Only 22% of the population do not over-spend each month, as the much discussed UK debt mountain tops the £1tn mark, figures from Bradford & Bingley reveal some interesting insights into the minds of UK borrowers. Those who consistently over-spend attribute it to necessity rather than frivolity. With this being a problem that can only get worse for people each month, B&B offer advice on how to get the most
out of your money.
And 13 million people, 38% of overspending adults, say the reason they live beyond their means is, quite simply, that their salary isn'tenough to live on.
The research also reveals a more worrying trend – 20% of Britons say their overspending is down to a live for today, why worry about tomorrow' philosophy.
The research showed credit cards to be the first resort for people going over budget, followed by dipping into the overdraft.
Michael Senior, head of personal lending at Bradford & Bingley, says: “The research reveals that the majority of people are aware of their debts but they simply don't earn enough not to rely on credit. This will have severe consequences for many, as the problem is only likely to be compounded month by month.
“One way that people can actively mitigate against this is to look at all their financial products and ensure they are competitive. Remortgaging your home to a better deal, re-broking any insurance cover you have, or moving from expensive loans and credit cards, are just some of the ways to combat this problem.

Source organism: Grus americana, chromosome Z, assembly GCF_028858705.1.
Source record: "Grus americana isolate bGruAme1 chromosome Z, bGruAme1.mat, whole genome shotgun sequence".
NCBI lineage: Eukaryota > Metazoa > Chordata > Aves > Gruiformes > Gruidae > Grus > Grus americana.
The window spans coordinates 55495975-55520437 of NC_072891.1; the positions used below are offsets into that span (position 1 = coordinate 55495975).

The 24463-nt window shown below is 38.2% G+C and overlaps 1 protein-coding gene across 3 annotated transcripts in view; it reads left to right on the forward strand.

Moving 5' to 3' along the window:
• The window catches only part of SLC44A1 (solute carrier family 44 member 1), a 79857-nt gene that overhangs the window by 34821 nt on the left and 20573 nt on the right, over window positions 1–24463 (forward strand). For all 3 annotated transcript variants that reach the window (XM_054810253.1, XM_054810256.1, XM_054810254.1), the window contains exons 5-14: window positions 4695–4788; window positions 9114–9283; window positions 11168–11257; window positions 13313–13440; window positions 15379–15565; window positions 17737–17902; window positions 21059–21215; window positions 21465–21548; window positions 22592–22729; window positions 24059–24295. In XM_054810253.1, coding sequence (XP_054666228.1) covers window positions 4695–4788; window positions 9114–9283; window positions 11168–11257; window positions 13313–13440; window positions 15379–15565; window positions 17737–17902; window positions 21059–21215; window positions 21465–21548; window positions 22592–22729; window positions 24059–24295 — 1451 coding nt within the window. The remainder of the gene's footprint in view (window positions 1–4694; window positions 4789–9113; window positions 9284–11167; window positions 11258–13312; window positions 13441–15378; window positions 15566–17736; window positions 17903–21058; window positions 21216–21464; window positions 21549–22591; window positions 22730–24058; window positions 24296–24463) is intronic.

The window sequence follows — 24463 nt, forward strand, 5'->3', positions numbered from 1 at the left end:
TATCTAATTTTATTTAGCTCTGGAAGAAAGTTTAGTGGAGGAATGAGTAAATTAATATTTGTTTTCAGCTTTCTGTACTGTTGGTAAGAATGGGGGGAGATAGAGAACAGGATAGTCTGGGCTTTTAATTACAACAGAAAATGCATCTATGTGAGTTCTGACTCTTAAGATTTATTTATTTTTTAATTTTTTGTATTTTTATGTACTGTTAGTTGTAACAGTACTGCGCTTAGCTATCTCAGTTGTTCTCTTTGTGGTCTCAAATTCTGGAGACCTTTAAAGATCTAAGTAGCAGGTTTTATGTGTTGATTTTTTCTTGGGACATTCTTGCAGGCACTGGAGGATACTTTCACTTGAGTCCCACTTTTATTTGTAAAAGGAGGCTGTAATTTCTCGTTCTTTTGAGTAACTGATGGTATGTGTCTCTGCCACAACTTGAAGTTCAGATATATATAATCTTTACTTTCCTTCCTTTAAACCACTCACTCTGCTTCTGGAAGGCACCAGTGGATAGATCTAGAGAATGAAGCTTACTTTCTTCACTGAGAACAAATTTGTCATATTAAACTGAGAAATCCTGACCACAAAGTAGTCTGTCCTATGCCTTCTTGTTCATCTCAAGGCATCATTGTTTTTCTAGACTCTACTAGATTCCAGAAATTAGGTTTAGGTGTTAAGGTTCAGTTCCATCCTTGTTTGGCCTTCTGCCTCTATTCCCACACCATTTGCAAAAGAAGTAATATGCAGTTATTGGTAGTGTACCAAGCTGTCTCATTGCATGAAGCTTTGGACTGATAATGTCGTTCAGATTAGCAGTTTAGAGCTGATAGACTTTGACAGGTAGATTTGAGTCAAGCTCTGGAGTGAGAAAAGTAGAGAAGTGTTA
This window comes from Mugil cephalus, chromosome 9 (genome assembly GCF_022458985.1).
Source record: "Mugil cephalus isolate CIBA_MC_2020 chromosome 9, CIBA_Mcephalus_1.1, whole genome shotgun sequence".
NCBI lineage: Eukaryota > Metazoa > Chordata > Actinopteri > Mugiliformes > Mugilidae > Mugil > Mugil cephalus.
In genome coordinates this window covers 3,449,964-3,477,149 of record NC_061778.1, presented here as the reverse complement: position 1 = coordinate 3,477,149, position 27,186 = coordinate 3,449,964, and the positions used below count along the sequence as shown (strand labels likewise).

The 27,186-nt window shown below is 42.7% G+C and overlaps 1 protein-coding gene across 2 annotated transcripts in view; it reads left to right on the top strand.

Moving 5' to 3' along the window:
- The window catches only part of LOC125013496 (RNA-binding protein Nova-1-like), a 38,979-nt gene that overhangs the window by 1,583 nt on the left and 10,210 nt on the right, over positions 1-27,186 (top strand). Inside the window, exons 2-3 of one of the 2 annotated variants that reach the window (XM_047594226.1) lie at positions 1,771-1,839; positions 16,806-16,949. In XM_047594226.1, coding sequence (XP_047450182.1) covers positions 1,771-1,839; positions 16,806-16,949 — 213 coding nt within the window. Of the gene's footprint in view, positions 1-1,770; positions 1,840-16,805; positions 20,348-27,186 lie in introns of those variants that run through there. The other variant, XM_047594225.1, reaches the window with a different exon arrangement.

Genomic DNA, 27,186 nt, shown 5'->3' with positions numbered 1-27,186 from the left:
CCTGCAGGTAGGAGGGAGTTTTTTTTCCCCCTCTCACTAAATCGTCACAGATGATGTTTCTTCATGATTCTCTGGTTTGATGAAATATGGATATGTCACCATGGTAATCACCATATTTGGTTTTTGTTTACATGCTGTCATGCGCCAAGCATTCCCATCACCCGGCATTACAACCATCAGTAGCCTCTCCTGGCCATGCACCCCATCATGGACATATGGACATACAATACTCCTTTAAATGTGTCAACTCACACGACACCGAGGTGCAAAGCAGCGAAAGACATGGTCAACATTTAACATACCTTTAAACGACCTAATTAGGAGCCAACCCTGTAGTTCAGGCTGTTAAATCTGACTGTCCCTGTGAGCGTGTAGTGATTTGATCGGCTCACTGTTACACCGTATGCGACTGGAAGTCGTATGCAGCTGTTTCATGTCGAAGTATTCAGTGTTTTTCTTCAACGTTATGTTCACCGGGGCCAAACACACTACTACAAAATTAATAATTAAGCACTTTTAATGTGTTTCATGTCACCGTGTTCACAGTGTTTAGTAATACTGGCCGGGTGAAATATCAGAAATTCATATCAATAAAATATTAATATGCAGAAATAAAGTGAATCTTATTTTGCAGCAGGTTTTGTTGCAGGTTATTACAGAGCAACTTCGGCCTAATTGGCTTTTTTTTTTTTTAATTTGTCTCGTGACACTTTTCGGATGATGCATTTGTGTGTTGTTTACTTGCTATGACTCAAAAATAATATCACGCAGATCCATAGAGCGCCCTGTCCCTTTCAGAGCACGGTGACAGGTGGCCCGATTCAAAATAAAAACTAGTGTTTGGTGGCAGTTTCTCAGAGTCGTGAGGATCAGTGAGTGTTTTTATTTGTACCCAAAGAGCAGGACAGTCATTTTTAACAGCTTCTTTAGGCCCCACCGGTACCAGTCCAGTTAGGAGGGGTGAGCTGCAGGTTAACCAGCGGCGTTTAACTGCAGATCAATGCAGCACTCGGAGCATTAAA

“This short sighted financial view is a serious misjudgement, as you get older priorities will change and stability and security will take on much more prevalence.”
The Bradford & Bingley research also revealed distinct patterns in how people manage their monthly pay cheque and uncovered a 'boom and bust' trend, particularly among Briton's younger workers.
Some 21% of Britons' wage-earners take a 'boom/bust' approach to their monthly spending – splashing out the week after pay day. And 17% of people admit the week before pay day hits them hard in the wallet and they have to rein back spending to avoid more debt. The trend is more pronounced among the younger generation with a quarter of 18 to 29 year olds splashing out just after pay day, but a much higher 27% saying the week before pay day is tight.
A worrying 19% of people don't keep any track of their finances. However, the majority of Britons, almost a third of us, take the more responsible route and try to make ends meet by budgeting carefully over the whole month between pay cheques.
Perhaps unsurprisingly, 40% of Britons would like to be more disciplined with money, a figure that rises to 56% among the younger generation.